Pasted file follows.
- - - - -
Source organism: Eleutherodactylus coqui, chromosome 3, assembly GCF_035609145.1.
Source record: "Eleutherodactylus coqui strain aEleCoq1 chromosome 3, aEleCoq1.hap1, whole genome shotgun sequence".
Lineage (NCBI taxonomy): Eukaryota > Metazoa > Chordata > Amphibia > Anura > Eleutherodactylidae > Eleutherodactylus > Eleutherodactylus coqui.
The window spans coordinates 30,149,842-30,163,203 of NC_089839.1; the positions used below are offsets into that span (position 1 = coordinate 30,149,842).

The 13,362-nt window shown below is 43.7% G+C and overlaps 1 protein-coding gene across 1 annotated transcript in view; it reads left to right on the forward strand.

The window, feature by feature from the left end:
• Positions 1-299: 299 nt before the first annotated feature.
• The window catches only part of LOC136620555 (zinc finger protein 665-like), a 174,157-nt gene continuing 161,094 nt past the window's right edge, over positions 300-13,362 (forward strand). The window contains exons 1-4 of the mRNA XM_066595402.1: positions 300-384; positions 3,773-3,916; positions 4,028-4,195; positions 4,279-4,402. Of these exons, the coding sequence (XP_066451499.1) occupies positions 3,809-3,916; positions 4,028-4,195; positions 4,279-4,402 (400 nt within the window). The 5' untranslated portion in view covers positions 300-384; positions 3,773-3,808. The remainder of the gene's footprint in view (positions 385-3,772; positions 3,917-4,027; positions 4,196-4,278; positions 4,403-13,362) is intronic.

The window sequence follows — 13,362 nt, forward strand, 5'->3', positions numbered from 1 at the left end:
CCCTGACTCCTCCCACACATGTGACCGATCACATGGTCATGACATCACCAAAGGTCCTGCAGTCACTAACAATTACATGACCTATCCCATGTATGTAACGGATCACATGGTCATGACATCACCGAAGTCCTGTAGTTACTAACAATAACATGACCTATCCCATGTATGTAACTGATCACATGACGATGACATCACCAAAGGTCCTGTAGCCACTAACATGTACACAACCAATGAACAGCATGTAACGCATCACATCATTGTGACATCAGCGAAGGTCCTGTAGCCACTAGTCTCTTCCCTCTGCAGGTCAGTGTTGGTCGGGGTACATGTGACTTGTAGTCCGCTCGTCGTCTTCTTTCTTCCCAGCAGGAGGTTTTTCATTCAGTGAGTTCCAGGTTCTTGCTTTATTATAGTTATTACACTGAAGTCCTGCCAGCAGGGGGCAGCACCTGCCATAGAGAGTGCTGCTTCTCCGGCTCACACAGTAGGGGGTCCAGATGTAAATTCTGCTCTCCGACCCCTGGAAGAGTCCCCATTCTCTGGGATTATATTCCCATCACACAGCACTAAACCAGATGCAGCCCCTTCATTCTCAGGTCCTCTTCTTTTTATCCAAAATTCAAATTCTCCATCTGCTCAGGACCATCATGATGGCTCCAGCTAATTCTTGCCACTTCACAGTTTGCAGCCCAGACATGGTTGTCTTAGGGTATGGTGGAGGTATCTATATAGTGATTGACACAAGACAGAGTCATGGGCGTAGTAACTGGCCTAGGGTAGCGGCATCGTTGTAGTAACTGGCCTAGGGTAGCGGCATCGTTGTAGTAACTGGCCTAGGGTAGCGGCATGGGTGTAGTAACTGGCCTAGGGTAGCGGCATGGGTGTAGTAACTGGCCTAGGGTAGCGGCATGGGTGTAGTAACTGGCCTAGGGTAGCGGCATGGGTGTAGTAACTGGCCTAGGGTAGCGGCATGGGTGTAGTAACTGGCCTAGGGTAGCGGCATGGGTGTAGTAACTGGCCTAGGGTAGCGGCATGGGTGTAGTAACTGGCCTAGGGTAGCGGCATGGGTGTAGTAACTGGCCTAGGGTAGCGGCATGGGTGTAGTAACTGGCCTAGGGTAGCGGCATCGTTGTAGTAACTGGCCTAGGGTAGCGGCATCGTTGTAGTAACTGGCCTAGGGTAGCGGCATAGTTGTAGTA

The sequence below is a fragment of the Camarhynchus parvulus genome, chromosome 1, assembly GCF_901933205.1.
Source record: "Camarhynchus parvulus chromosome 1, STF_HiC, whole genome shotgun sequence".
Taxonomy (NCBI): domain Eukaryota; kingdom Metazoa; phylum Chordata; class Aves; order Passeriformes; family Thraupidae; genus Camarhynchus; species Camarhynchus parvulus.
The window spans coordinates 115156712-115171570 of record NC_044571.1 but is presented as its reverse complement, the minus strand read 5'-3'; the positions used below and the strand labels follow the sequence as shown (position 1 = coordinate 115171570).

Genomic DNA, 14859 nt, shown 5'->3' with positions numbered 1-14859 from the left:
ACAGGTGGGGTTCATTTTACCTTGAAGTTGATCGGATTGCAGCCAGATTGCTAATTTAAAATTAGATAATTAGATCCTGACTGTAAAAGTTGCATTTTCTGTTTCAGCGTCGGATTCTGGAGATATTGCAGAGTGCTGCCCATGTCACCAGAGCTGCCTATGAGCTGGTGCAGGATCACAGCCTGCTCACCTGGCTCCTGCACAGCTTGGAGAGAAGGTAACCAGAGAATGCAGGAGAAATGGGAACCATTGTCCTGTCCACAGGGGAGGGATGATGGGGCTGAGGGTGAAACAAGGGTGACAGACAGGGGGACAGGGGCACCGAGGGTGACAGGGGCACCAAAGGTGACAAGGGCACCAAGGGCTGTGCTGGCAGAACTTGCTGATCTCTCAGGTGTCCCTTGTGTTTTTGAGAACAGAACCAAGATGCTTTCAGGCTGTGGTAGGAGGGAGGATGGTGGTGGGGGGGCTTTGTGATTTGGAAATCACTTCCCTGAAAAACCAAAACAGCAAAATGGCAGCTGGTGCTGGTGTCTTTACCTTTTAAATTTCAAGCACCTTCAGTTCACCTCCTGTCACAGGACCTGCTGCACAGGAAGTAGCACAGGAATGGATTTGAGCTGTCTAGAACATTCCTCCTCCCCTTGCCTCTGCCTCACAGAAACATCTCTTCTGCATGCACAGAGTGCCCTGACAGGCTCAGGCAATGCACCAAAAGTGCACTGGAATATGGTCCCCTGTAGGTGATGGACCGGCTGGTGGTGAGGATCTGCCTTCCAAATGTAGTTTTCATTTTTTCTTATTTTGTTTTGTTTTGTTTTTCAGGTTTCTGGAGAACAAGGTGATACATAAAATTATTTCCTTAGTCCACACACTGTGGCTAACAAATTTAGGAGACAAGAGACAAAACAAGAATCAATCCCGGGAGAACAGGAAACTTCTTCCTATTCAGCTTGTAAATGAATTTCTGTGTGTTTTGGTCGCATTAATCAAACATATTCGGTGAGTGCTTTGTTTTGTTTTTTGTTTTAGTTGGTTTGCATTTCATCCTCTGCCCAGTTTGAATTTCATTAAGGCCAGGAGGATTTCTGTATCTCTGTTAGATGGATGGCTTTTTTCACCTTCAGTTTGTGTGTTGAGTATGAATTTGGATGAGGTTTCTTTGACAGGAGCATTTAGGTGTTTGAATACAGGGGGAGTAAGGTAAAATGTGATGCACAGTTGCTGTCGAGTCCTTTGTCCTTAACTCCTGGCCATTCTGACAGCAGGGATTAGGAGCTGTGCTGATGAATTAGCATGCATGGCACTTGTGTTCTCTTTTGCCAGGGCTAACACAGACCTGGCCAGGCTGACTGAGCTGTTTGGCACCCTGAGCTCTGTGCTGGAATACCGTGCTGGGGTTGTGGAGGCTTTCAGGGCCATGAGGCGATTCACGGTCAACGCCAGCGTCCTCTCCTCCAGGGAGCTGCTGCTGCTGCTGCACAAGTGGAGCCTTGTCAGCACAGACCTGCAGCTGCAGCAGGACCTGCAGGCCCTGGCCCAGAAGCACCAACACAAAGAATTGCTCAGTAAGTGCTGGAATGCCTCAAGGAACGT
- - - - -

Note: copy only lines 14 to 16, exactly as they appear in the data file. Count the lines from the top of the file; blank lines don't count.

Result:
The window spans coordinates 115156712-115171570 of record NC_044571.1 but is presented as its reverse complement, the minus strand read 5'-3'; the positions used below and the strand labels follow the sequence as shown (position 1 = coordinate 115171570).

Genomic DNA, 14859 nt, shown 5'->3' with positions numbered 1-14859 from the left:
ACAGGTGGGGTTCATTTTACCTTGAAGTTGATCGGATTGCAGCCAGATTGCTAATTTAAAATTAGATAATTAGATCCTGACTGTAAAAGTTGCATTTTCTGTTTCAGCGTCGGATTCTGGAGATATTGCAGAGTGCTGCCCATGTCACCAGAGCTGCCTATGAGCTGGTGCAGGATCACAGCCTGCTCACCTGGCTCCTGCACAGCTTGGAGAGAAGGTAACCAGAGAATGCAGGAGAAATGGGAACCATTGTCCTGTCCACAGGGGAGGGATGATGGGGCTGAGGGTGAAACAAGGGTGACAGACAGGGGGACAGGGGCACCGAGGGTGACAGGGGCACCAAAGGTGACAAGGGCACCAAGGGCTGTGCTGGCAGAACTTGCTGATCTCTCAGGTGTCCCTTGTGTTTTTGAGAACAGAACCAAGATGCTTTCAGGCTGTGGTAGGAGGGAGGATGGTGGTGGGGGGGCTTTGTGATTTGGAAATCACTTCCCTGAAAAACCAAAACAGCAAAATGGCAGCTGGTGCTGGTGTCTTTACCTTTTAAATTTCAAGCACCTTCAGTTCACCTCCTGTCACAGGACCTGCTGCACAGGAAGTAGCACAGGAATGGATTTGAGCTGTCTAGAACATTCCTCCTCCCCTTGCCTCTGCCTCACAGAAACATCTCTTCTGCATGCACAGAGTGCCCTGACAGGCTCAGGCAATGCACCAAAAGTGCACTGGAATATGGTCCCCTGTAGGTGATGGACCGGCTGGTGGTGAGGATCTGCCTTCCAAATGTAGTTTTCATTTTTTCTTATTTTGTTTTGTTTTGTTTTTCAGGTTTCTGGAGAACAAGGTGATACATAAAATTATTTCCTTAGTCCACACACTGTGGCTAACAAATTTAGGAGACAAGAGACAAAACAAGAATCAATCCCGGGAGAACAGGAAACTTCTTCCTATTCAGCTTGTAAATGAATTTCTGTGTGTTTTGGTCGCATTAATCAAACATATTCGGTGAGTGCTTTGTTTTGTTTTTTGTTTTAGTTGGTTTGCATTTCATCCTCTGCCCAGTTTGAATTTCATTAAGGCCAGGAGGATTTCTGTATCTCTGTTAGATGGATGGCTTTTTTCACCTTCAGTTTGTGTGTTGAGTATGAATTTGGATGAGGTTTCTTTGACAGGAGCATTTAGGTGTTTGAATACAGGGGGAGTAAGGTAAAATGTGATGCACAGTTGCTGTCGAGTCCTTTGTCCTTAACTCCTGGCCATTCTGACAGCAGGGATTAGGAGCTGTGCTGATGAATTAGCATGCATGGCACTTGTGTTCTCTTTTGCCAGGGCTAACACAGACCTGGCCAGGCTGACTGAGCTGTTTGGCACCCTGAGCTCTGTGCTGGAATACCGTGCTGGGGTTGTGGAGGCTTTCAGGGCCATGAGGCGATTCACGGTCAACGCCAGCGTCCTCTCCTCCAGGGAGCTGCTGCTGCTGCTGCACAAGTGGAGCCTTGTCAGCACAGACCTGCAGCTGCAGCAGGACCTGCAGGCCCTGGCCCAGAAGCACCAACACAAAGAATTGCTCAGTAAGTGCTGGAATGCCTCAAGGAACGT